Taipei by Tao Lin
Tao Lin’s major press debut, Taipei, is his most complete work to date. Set to be published in June by Vintage Books, Lin seems to have gone back to the drawing board in terms of execution, if not subject matter. It’s still laced with the notable Lin issues of drug use, alienation, anxiety, and twenty something life but Lin gives these topics a more thorough examination than he’s done previously. Reading all of his works to date, I’m left wondering if his previous novels Richard Yates and Eeee Eee Eeee were merely warming up acts, a writer finding himself, honing his voice. If it was the publication of the novella Shoplifting From American Apparel that gained him notoriety in the burgeoning alt lit scene than Taipei is what should cement his stature in that community as well as mark his emergence on the bigger landscape as a young writer to watch.
My favorite book of his was the story collection Bed but Taipei has made me reconsider. In all honesty I feel as though his social media antics are now justified with his latest release. I’m a fan, not a follower. I haven’t, and probably will never, get into a bidding war for any of his random personal things on eBay. His output, to date, has been rather impressive but it seems as though he’s stepped up his game with Taipei. Maybe we’re seeing a more mature Lin? I can’t ever envision him writing a family saga or a historical novel but with Taipei Lin has turned a corner, if only slightly.
The recollections of the narrator’s childhood, his memories of moving around and of school are what gives this story an emotional anchor. Surrounded by adult drug use, wandering the globe, searching for a connection to other people in any conceivable way, it’s the childhood moments that really shine through. The moments overseas, when going to visit his parents are touching as well as Lin has managed to keep his character’s both very American (the scene of the narrator walking through the downtown shopping district, laptop in hand, recording everything reminded me just how connected we are) as well as part of a larger global family (his mother’s email correspondence about his drug use is hilarious and poignant, serving as a reminder that this book isn’t just about our little percentage of twenty somethings.)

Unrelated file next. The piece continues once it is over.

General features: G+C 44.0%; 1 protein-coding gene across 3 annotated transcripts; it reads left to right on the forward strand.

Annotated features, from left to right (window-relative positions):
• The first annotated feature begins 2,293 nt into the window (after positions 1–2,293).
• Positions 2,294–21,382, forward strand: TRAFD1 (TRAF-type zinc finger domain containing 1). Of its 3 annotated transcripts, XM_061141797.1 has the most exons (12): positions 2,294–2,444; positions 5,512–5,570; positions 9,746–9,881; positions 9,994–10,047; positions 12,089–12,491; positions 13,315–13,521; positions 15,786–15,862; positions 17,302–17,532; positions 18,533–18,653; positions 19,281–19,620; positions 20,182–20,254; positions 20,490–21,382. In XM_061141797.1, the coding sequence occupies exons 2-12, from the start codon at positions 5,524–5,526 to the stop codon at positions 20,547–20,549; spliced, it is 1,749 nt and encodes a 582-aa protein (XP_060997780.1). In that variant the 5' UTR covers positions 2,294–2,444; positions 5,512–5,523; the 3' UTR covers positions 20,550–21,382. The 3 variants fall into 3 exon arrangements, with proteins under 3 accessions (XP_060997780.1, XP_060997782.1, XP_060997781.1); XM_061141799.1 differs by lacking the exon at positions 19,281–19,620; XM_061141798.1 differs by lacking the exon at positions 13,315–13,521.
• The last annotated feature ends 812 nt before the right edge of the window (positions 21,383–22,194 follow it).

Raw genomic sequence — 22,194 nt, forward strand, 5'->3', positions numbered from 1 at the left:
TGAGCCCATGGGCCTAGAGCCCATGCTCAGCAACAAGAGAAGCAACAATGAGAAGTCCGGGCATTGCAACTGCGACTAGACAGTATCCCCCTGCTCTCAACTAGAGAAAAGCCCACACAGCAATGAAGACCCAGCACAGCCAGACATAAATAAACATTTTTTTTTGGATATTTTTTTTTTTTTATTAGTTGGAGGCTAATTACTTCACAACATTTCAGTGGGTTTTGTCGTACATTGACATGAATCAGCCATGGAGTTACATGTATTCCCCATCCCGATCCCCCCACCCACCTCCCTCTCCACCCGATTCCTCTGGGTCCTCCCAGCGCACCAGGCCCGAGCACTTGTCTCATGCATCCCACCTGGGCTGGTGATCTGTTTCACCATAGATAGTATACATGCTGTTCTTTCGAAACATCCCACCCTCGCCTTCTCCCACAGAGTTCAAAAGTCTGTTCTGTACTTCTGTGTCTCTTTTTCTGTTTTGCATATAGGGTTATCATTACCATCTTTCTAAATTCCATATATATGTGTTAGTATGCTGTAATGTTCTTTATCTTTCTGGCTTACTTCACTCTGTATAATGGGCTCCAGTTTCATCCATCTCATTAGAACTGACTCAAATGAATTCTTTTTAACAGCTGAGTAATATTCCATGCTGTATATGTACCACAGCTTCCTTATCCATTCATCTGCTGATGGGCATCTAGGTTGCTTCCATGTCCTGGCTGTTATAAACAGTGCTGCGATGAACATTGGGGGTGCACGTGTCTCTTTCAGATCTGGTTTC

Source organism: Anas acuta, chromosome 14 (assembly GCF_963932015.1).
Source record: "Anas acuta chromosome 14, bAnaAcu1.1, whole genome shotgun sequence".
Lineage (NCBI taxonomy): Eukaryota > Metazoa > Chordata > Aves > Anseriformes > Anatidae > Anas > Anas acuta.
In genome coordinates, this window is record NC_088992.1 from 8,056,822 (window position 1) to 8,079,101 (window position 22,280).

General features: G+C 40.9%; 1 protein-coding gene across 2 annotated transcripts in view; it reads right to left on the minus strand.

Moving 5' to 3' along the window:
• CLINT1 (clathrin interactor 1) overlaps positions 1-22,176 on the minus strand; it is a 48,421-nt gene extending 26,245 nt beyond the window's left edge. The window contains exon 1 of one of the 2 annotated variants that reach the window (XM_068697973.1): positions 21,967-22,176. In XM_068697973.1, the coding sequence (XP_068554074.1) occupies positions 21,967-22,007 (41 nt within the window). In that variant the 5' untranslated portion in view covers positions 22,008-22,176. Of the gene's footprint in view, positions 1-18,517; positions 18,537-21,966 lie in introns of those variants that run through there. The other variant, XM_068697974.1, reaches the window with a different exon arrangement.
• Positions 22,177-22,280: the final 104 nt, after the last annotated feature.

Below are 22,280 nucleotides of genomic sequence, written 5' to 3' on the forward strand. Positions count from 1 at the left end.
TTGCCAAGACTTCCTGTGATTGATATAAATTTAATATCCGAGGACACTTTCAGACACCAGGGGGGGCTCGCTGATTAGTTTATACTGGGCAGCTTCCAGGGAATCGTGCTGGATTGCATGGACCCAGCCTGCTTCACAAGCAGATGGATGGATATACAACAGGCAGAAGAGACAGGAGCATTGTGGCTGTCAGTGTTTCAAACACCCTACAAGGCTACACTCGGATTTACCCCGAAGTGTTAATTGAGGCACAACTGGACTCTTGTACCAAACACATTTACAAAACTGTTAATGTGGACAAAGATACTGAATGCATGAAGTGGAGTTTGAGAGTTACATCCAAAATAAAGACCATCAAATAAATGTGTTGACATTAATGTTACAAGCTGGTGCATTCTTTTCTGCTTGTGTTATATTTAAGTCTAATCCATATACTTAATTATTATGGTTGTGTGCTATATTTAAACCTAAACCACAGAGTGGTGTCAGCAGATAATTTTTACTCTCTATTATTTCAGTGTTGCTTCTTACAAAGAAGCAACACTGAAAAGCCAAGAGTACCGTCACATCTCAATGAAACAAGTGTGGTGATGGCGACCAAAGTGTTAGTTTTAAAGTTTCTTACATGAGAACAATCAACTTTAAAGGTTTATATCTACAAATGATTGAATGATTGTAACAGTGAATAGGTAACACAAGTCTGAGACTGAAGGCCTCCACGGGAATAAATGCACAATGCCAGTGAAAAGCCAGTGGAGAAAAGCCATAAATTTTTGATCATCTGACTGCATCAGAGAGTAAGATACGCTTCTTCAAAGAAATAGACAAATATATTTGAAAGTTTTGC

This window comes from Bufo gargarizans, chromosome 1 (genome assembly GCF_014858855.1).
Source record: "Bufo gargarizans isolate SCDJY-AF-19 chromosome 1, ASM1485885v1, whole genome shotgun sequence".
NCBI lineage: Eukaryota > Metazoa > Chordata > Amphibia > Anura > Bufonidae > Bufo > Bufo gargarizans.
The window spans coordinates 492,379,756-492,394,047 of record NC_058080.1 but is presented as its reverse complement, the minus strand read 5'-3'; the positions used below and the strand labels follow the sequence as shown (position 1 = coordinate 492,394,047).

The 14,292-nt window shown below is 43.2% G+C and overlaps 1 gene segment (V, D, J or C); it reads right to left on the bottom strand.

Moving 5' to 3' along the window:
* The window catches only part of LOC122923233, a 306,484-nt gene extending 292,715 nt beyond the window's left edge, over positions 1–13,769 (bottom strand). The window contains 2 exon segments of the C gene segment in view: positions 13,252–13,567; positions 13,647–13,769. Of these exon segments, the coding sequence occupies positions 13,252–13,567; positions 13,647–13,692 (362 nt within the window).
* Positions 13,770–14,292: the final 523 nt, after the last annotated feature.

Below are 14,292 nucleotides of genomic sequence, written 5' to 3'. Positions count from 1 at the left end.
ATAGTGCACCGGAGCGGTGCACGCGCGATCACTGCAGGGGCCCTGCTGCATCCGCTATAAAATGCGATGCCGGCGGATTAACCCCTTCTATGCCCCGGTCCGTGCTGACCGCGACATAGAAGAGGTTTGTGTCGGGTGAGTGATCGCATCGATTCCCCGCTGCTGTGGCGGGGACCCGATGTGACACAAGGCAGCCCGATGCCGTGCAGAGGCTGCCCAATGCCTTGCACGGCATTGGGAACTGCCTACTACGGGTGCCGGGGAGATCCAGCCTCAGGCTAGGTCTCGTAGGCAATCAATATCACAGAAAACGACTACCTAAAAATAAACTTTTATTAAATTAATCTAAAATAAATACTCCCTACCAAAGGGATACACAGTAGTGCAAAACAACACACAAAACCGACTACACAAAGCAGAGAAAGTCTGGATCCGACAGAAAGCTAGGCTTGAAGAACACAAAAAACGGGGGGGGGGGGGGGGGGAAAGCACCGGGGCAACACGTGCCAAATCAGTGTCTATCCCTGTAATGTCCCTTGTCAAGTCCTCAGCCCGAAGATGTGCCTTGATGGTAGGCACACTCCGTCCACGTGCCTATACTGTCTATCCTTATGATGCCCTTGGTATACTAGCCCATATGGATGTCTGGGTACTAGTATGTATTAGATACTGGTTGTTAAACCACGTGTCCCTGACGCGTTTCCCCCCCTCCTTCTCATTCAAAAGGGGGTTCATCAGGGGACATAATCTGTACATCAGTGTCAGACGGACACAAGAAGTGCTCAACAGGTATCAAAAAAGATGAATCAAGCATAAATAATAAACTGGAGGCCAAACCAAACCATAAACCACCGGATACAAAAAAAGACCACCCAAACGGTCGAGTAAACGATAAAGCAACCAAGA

Lin’s willingness to bare all w/r/t to his narrator and his emotional vulnerability provides the engine to keep Taipei moving along at a brisk pace. I found this protagonist, Paul, to be his most fully formed yet as the scenes of him interacting with himself, trapped in his own head, while at a house party or literary reading, provides another layer of emotional authenticity that elevates him beyond his daily drug use.
Some of the secondary characters, namely the females, could’ve used a bit more description. I felt they were, in a way, caricatured and pigeonholed to be nothing more than drug taking partners. The rotating cast of people, even some of the males that come in and out of Paul’s life, suffer from a lack of description that renders the majority of them faceless, making them hard to differentiate.
Taipei isn’t a perfect novel but it’s Lin’s best effort to date. He’s managed to delve into his areas of alienation and drug use and anxiety while also breaking new ground by giving this book a global touch and examining the divide between not only different cultures but also different generations. This book is a good place to start for someone new to his work. It’s good enough that it almost quiets out all the noise brought on by his social media persona, and that’s saying a lot.